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My favorite player's words about golf etiquette: more important to know than actually playing.

My favorite player’s words about golf etiquette: more important to know than actually playing.

 

No doubt an important part of being a good golfer is, well, being a good player.  But the far more important part, in my opinion, is being a good playing partner.   That’s why I found this piece from Arnold Palmer worth reposting here:

10 Rules for Good Golf Etiquette

I. Don’t be the slowest player

In my casual games at Bay Hill, we get around in under four hours — and that’s in fivesomes. Evaluate your pace of play honestly and often, and if you’re consistently the slowest one in your group, you’re a slow player, period. Encourage everyone to move quickly enough so you find yourself right behind the group in front several times, both early and late in the round.

Remember the old staples of getting around in good time: Play “ready golf” (hit when ready, even if you aren’t away) until you reach the green, be prepared to play when it’s your turn on the tee and green, and never search for a lost ball for more than five minutes.

II. Keep your temper under control

In the final of the Western Pennsylvania Junior when I was 17, I let my putter fly over the gallery after missing a short putt. I won the match, but when I got in the car with my parents for the ride home, there were no congratulations, just dead silence. Eventually my father said, “If I ever see you throw a club again, you will never play in another golf tournament.” That wake-up call stayed with me. I haven’t thrown a club since.

Throwing clubs, sulking and barking profanity make everyone uneasy. We all have our moments of frustration, but the trick is to vent in an inoffensive way. For example, I often follow a bad hole by hitting the next tee shot a little harder — for better or worse.

III. Respect other people’s time

Because time is our most valuable commodity, there are few good reasons for breaking a golf date. Deciding last-minute to clean the garage on Saturday, or getting a call that the auto-repair shop can move up your appointment by a day, just doesn’t cut it.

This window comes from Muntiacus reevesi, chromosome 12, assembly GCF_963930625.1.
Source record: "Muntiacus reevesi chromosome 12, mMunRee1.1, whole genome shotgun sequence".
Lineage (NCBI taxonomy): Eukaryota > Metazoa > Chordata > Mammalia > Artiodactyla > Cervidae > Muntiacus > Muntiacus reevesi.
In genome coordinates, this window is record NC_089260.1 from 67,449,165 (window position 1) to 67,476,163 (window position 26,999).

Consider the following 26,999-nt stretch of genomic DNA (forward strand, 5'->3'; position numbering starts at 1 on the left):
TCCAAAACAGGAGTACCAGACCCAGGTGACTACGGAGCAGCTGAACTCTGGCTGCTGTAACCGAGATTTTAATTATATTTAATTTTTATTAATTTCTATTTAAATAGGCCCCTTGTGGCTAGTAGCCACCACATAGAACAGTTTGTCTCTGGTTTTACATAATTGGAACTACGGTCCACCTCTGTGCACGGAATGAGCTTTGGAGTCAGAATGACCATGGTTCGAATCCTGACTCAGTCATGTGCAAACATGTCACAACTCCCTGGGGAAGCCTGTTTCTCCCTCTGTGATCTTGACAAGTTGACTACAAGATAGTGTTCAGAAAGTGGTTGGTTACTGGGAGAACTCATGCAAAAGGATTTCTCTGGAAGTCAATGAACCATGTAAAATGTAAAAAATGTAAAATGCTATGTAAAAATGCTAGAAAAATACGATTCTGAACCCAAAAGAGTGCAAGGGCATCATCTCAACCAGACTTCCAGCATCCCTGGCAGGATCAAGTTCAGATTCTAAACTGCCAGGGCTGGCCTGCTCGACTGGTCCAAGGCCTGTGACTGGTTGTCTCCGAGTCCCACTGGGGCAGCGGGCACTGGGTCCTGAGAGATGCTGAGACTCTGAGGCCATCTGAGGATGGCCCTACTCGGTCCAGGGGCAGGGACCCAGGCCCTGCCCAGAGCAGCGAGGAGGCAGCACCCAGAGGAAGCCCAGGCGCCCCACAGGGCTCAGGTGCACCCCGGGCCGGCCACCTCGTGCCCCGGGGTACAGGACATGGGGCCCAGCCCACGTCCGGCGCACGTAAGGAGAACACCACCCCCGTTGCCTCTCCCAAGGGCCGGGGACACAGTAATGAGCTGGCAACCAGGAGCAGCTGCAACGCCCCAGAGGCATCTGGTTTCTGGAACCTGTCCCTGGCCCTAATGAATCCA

Always make your tee times, and show up for your lesson with the pro a little early. Social functions are no exception.

IV. Repair the ground you play on

I have a penknife that’s my pet tool for fixing ball marks, but a tee or one of those two-pronged devices is fine. As for divots, replace them or use the seed mix packed on the side of your cart.

Rake bunkers like you mean it. Ever notice that the worse the bunker shot, the poorer the job a guy does raking the sand? Make the area nice and smooth — don’t leave deep furrows from the rake. Before you exit the bunker, ask yourself, Would I be upset if I had to play from that spot?

V. Be a silent partner

During one of my last tour events as a player, I noticed another pro making practice swings in my field of vision as I was getting ready to hit a shot. I stopped, walked over and reminded him (maybe too sternly) that it was my turn to play. The point is, stand still from the time a player sets himself until the ball has left the club.

Even with the advent of spikeless shoes, the etiquette rule of never walking in someone’s line of play on the putting green is an absolute. The area around the hole in particular is sacred ground. The first thing to note when you walk onto a green is the location of every ball in your group, then steer clear of their lines to the hole.

Know where to stand and when to keep quiet. Position yourself directly across or at a diagonal from a player setting up. Never stand on the line of play, either beyond the hole or directly behind the ball. When a player is about to hit a shot, think of the fairway as a cathedral, the green a library.

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This morning a link to one of these “regrets” lists appeared in my Facebook feed.  Most of it is worth remembering and, hence, reposting as a “Lessons for Kids” on the Jenkins Family Blog:

1. Not traveling when you had the chance. Traveling becomes infinitely harder the older you get, especially if you have a family and need to pay the way for three-plus people instead of just yourself.

2. Not learning another language.  You’ll kick yourself when you realize you took three years of language in high school and remember none of it.

3. Staying in a bad relationship.  No one who ever gets out of a bad relationship looks back without wishing they made the move sooner.

4. Forgoing sunscreen.  Wrinkles, moles, and skin cancer can largely be avoided if you protect yourself.

5. Missing the chance to see your favorite musicians.  “Nah, dude, I’ll catch Nirvana next time they come through town.” Facepalm.  NGJ: I don’t agree here.  I’ve seen the Rolling Stones and U2 live several times and I’m none the better for it.  

6. Being scared to do things.  Looking back you’ll think, What was I so afraid of?